When you see Spitfires in issue #1 they have the 1940 colour scheme. When you see the Japanese aircraft carriers in Midway they are the actual aircraft carriers. Simon near killed himself with this series, but it’s a beautiful thing as a result. We’ve shown the pages to a lot of people in the industry, friends etc, and every one has been blown away by Simon’s work on the book.

FPI: Did you find having well-researched proper details from the real history helped to ground the story a bit, to counterbalance the more fantastical elements? Or was this an excuse for the pair of you to sit around making WWII bomber Airfix model kits and call it research?

Rob: Simon and I are both big old plane geeks anyway, so Airfix kit building doesn’t sound a hardship to me. I’ve got my eventual retirement all worked out. I’m going to build a big shed, drink lots of single malt whisky, read lots of books and make model airplanes.

Actually, that was one of the driving factors behind the series. Simon and I were on the phone moaning about how aircraft in comics rarely look like the real aircraft. Simon recalls saying to me ‘I want to draw World War II planes’. And off we went from there. Ben Oliver, who I’ve worked with a few times over the years, once said to me ‘even if you were writing a kitchen drama you’d have a plane fly past the window.’ He might have a point.

rob williams interview royals masters of war 01

FPI: In our own lifetimes we’ve seen some royals go off to war – Prince Andrew during the Falklands and more recently Prince Harry in Afghanistan while historically royals have been the rallying point for the national call to arms (and much further back they actually led the combat). Did you have some of those images and events in mind when creating your fictional royals and laying out what they would actually do in this alternative history?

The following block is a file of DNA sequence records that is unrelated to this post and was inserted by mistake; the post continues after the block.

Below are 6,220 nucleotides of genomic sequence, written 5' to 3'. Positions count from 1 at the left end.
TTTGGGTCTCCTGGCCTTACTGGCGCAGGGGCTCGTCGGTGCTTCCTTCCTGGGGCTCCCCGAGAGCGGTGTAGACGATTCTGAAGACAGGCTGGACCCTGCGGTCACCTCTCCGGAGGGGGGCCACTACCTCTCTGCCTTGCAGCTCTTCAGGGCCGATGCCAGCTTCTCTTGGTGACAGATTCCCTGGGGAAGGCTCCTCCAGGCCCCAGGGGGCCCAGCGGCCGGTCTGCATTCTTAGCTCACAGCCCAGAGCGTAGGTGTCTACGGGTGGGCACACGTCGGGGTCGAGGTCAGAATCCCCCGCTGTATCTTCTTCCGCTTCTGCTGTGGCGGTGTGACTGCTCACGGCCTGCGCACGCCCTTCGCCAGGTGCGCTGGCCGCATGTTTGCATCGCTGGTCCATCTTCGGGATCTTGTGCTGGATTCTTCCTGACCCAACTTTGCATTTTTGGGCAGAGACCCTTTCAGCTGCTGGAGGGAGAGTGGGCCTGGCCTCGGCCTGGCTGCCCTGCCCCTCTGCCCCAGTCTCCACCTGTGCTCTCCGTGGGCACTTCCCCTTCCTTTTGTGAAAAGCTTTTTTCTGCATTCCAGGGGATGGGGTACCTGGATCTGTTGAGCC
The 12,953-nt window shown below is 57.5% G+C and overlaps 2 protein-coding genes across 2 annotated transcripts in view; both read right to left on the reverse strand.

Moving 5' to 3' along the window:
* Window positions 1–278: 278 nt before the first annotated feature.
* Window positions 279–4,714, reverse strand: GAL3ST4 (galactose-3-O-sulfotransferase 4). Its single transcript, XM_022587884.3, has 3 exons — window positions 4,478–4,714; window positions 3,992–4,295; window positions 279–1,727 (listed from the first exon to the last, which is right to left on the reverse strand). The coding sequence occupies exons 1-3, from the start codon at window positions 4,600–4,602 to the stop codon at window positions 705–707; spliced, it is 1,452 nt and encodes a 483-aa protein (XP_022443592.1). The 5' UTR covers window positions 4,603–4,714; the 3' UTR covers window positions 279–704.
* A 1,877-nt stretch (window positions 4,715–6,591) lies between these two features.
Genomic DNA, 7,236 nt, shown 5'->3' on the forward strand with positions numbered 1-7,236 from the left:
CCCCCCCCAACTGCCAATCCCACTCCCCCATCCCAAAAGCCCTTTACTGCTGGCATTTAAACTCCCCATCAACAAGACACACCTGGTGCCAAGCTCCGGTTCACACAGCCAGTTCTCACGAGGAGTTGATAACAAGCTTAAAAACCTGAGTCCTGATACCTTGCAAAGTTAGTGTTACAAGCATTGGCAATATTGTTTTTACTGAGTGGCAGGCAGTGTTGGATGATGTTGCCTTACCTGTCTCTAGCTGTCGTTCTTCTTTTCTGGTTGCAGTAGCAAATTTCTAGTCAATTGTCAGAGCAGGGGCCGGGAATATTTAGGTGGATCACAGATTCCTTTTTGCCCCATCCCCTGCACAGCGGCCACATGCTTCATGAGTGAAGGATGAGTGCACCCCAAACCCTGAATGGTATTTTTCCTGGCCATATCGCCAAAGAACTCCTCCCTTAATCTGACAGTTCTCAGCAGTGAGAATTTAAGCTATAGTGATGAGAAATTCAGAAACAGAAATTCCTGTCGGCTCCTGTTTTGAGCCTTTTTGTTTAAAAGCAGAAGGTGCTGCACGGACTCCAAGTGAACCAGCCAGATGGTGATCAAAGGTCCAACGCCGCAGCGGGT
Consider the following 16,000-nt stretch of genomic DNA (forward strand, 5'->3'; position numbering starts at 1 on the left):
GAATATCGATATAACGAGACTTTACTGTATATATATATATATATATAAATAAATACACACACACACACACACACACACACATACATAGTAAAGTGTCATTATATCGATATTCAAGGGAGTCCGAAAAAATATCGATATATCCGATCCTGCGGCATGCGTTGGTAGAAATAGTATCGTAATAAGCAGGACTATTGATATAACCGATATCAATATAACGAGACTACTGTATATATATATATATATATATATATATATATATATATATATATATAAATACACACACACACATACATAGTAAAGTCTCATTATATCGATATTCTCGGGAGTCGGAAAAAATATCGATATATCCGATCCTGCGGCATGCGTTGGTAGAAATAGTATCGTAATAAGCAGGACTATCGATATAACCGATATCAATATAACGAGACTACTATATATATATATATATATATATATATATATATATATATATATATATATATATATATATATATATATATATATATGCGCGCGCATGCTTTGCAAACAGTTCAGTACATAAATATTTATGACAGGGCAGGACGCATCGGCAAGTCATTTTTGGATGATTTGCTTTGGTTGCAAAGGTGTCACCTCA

Rob: Not particularly. It was more wondering what our characters would do in such a situation. There’s a great book on the Battle of Britain called The Most Dangerous Enemy by Stephen Bungay, that I’d recommend, which had this story about how a Nazi aircraft was heading towards Buckingham Palace to ram it and a British pilot flew alongside and tipped its wing so it narrowly missed. That’s a true story. Germany was bombing London daily but this palace stays untouched. I was wondering how that would make its inhabitants feel. And if you had super powers but were forbidden to intervene by your father – which is what happens to our protagonist, Prince Henry when we meet him – what would you do? Would you just let German planes drop bombs on your city every day?

But there’s a good reason the King bans his children from getting involved. There’s a truce between all the royals around the globe because they know, if they get involved, things will get a LOT worse, both for them and for the ordinary people. When Henry can stand no more, it’s a heroic act, but it escalates the war wildly and, as we’ll eventually see, it could lead to a different outcome.

rob williams interview royals masters of war prince henry sketch

FPI: Will Royals be a one-off mini-series or are there any plans to follow it up with more if it goes down well with the readers? Cold War era perhaps? Or go back to an earlier period to see how these powers developed and how they influenced the shaping of history?

Rob: There’s plenty of creative opportunities to do more, given the concept. And I have something in mind. Both Simon and I would love to do more The Royals. It’ll depend on sales.

FPI would like to than Rob for taking the time to tell us a little more about his new series. The first issue of Royals: Masters of War is published by DC’s Vertigo line next month and should be on the racks on February 12th; it can be ordered via our comics subscription site. You can keep up with the latest from Rob via his site and his Twitter.

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About The Author

Joe Gordon
Joe Gordon is's chief blogger, which he set up in 2005. Previously, he was professional bookseller for over 12 years as well as a lifelong reader and reviewer, especially of comics and science fiction works.